Trump, Clinton Surrogates Square Off on Tax Plans

Left image: Getty; Right image: Flickr

The top economic surrogates for Donald Trump and Hillary Clinton both offered their own combative takes on their candidates’ respective tax plans Thursday, but they each left open substantive questions about how those plans would be implemented if their candidates become president. 

For Trump’s plan, the unanswered question is this — how would the U.S. recoup revenues lost through his tax cuts if his expected regulatory, trade and energy reforms don’t come to fruition?

One of Clinton’s top unanswered questions is this — will she push for a reduction in the corporate tax rate if elected?

At a Thursday event hosted by the Tax Policy Center, Trump-allied economic experts Peter Navarro and Wilbur Ross said they view Trump’s proposal to decrease taxes for wealthy earners and businesses as part of a larger economic package. The plan also includes the renegotiation of trade agreements, regulatory relief and relying more on energy production. 

The core elements of Trump’s tax plan include whittling down the number of income tax brackets, eliminating the estate tax, and nixing the carried interest loophole for investment managers. Ross said that all carried interest would likely be taxed at 33 percent under Trump’s plan.

Trump’s outline also includes a proposal to allow deductions of child care expenses. A TPC analysis of Trump’s plan released earlier this week stated that Trump’s plan would bring federal revenues down by $6.2 trillion over a 10-year period and raise the national debt by $7.2 trillion. 

Trump’s campaign disputes that figure, and his analysts are relying on legislation in other areas to bolster the shortfall from the tax cuts. Congressional action on the elements of Trump’s total economic plan, as Navarro and Ross described it, would not be limited to tax issues.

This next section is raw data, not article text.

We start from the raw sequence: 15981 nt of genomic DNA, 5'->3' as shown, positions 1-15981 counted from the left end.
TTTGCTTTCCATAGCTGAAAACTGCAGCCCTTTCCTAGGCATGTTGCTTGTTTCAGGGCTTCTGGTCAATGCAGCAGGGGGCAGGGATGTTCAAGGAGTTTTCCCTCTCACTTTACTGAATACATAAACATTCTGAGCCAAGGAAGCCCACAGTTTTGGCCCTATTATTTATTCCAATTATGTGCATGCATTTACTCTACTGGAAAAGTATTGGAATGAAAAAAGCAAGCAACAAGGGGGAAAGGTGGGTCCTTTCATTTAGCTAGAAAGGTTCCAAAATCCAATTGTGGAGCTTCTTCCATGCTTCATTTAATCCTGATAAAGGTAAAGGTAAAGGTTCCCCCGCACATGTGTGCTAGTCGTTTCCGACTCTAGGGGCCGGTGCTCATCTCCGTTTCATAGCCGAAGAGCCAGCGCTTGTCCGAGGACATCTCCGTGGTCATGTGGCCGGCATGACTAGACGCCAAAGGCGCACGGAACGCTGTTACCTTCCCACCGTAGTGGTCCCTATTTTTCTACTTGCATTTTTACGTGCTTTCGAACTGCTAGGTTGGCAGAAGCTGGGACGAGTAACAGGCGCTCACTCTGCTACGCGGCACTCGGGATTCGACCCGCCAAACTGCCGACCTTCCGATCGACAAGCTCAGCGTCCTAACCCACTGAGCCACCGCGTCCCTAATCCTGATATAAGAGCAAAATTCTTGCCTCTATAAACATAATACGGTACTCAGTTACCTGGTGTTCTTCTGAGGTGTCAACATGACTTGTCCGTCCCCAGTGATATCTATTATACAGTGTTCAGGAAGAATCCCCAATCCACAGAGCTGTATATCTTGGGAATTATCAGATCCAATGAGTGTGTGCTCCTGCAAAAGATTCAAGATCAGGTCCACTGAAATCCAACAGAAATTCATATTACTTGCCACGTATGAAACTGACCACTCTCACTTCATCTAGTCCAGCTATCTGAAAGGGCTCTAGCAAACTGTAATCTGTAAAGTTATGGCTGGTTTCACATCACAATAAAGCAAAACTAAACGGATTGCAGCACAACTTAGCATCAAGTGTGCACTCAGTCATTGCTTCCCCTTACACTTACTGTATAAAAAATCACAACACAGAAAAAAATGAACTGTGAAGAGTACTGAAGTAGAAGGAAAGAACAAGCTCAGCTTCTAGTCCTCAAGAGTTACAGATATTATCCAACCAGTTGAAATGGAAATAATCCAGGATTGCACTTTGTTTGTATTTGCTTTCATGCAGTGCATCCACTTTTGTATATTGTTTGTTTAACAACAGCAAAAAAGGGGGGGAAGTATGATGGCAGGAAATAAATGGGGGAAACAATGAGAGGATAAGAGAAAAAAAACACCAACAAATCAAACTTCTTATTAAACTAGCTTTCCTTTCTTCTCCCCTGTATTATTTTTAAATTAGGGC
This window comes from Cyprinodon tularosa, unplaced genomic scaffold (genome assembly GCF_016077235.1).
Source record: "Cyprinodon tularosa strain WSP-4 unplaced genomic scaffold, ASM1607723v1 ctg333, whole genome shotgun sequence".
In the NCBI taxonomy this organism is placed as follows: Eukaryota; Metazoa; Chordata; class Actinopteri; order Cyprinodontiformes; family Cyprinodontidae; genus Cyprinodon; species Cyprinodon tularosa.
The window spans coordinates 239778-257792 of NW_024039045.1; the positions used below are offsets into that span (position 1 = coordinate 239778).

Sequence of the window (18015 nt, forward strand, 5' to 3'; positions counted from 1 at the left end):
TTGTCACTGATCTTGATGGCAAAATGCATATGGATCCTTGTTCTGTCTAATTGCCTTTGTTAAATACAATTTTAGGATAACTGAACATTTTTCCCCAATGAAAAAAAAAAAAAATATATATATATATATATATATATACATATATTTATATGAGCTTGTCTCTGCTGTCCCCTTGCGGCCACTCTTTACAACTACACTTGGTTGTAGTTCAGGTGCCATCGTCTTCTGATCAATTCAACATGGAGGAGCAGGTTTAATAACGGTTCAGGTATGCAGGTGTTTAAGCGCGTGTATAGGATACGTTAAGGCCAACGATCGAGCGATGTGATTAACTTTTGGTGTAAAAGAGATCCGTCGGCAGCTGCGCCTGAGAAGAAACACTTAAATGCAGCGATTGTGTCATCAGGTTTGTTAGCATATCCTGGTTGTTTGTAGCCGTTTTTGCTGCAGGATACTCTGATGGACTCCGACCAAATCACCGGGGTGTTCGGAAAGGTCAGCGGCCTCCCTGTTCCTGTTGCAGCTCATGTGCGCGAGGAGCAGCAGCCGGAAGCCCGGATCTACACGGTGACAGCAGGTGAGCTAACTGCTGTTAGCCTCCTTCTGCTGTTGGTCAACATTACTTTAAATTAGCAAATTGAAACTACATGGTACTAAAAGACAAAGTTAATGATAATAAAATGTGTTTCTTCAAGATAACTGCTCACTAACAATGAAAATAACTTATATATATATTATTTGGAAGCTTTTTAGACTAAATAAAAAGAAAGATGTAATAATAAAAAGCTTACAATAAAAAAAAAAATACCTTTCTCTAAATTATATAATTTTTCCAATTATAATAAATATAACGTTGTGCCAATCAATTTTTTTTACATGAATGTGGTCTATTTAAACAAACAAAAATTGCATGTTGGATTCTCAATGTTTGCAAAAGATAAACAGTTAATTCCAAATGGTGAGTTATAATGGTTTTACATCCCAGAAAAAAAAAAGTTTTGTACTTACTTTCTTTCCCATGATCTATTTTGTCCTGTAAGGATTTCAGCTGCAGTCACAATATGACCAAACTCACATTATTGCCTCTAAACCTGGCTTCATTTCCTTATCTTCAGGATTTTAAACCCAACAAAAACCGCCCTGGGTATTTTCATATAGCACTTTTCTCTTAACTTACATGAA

Ross added that the Trump model has priced in the possibility of a tax cut going through, without approval of all their desired changes to trade, regulations and energy policy, based on projected growth. Their paper, using a concept known as dynamic scoring, estimates that tax revenues would increase by $2.4 trillion over 10 years if even some changes to these three key policy areas take place.

The possibility does exist, however, that Congress will not approve much of the reforms that Trump would seek — especially on trade. When asked about this, Ross said their paper’s model had taken this into account, but he didn’t go into detail. “The reason we applied such conservative assumptions to our numbers was to allow for the possibility of shortfall,” Ross said. “We have built in very, very considerable margin for error to cope with that possibility.” 

Without providing a direct explanation of the economic situation if the tax cuts go into effect without contingencies, both experts simply emphasized the importance of trade policy changes as an offset. Their paper’s model estimates $1.7 trillion in revenues over 10 years if their trade proposals are implemented.

Sperling, an adviser to Clinton who spoke after Ross and Navarro, was noncommittal on the rate that the Democratic candidate believes would be most effective for corporate taxes. That question is one of the most pressing tax issues Congress will have to confront under the next presidential administration. Sperling hedged, saying Clinton is approaching the corporate rate question based on principle, rather than with a specific rate.

When asked if Clinton would consider lowering the rate as president, Sperling pointed to the difference between the marginal rate (35 percent) and effective corporate tax rate relative to other countries, where corporate rates are lower. “I think that’s a better way to approach this than coming in with a preexisting strategy on what your rate should be,” he said.

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